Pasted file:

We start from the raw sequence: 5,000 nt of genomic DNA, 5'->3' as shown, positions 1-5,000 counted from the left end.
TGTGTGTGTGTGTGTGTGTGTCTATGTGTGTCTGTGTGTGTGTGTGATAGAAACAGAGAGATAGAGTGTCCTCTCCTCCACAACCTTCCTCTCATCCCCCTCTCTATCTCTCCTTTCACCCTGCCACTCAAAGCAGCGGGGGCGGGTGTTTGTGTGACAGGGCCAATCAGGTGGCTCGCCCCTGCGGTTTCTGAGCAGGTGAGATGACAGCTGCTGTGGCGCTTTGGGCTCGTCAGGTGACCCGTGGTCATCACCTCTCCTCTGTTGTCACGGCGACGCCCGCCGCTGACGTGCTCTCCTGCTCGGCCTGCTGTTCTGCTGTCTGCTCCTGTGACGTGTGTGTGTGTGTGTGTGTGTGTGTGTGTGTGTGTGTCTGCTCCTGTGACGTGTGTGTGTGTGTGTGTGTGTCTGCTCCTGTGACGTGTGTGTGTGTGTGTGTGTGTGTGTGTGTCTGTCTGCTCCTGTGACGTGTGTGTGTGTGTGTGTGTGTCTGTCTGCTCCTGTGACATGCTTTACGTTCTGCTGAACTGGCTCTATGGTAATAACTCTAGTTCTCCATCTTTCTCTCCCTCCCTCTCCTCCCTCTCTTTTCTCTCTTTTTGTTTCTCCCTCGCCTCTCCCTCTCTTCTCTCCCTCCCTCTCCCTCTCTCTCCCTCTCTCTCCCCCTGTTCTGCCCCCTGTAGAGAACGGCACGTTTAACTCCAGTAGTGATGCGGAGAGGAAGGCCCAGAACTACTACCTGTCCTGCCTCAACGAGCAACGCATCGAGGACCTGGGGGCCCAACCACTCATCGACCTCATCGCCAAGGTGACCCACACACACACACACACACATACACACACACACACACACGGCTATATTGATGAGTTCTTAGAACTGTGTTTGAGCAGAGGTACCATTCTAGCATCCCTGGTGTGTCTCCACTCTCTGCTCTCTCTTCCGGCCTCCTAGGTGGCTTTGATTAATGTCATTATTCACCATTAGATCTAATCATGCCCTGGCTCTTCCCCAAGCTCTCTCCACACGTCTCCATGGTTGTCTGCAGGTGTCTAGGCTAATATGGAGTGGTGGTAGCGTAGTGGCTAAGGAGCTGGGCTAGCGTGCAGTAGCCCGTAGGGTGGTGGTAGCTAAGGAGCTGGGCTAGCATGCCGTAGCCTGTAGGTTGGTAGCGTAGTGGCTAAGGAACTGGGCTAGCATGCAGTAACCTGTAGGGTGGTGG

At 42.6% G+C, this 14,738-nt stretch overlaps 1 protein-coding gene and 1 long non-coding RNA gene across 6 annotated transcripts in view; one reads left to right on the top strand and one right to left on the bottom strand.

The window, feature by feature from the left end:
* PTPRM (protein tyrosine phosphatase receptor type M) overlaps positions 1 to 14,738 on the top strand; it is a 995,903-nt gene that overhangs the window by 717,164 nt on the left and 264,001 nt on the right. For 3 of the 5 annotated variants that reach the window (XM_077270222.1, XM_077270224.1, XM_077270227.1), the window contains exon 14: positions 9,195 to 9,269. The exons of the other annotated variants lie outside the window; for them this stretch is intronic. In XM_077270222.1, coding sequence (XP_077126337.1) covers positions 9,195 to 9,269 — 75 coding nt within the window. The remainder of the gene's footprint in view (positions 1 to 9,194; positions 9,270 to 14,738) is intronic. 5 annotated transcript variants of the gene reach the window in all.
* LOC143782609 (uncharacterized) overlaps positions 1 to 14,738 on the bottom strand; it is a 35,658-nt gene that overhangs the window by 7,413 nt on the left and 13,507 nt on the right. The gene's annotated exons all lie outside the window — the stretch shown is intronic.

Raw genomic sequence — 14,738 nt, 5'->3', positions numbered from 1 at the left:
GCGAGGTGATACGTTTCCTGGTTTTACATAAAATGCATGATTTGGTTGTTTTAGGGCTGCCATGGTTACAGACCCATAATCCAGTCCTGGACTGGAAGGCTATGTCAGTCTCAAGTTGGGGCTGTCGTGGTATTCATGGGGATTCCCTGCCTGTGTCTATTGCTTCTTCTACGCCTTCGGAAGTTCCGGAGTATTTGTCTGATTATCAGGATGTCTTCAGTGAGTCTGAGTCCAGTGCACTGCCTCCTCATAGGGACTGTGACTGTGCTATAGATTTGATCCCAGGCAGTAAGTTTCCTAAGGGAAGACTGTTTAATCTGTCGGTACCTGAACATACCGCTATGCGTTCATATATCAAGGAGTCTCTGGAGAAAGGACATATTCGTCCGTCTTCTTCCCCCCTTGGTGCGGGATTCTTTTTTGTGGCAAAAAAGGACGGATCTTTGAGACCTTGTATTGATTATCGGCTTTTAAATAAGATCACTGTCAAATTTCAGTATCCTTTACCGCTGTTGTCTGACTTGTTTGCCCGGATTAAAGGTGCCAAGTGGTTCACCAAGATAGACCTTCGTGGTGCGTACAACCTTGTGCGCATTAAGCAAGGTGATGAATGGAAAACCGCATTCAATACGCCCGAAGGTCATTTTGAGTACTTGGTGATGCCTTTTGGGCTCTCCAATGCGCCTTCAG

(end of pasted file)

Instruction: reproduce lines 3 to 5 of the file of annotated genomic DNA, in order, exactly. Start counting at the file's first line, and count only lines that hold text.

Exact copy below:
At 42.6% G+C, this 14,738-nt stretch overlaps 1 protein-coding gene and 1 long non-coding RNA gene across 6 annotated transcripts in view; one reads left to right on the top strand and one right to left on the bottom strand.

The window, feature by feature from the left end:
* PTPRM (protein tyrosine phosphatase receptor type M) overlaps positions 1 to 14,738 on the top strand; it is a 995,903-nt gene that overhangs the window by 717,164 nt on the left and 264,001 nt on the right. For 3 of the 5 annotated variants that reach the window (XM_077270222.1, XM_077270224.1, XM_077270227.1), the window contains exon 14: positions 9,195 to 9,269. The exons of the other annotated variants lie outside the window; for them this stretch is intronic. In XM_077270222.1, coding sequence (XP_077126337.1) covers positions 9,195 to 9,269 — 75 coding nt within the window. The remainder of the gene's footprint in view (positions 1 to 9,194; positions 9,270 to 14,738) is intronic. 5 annotated transcript variants of the gene reach the window in all.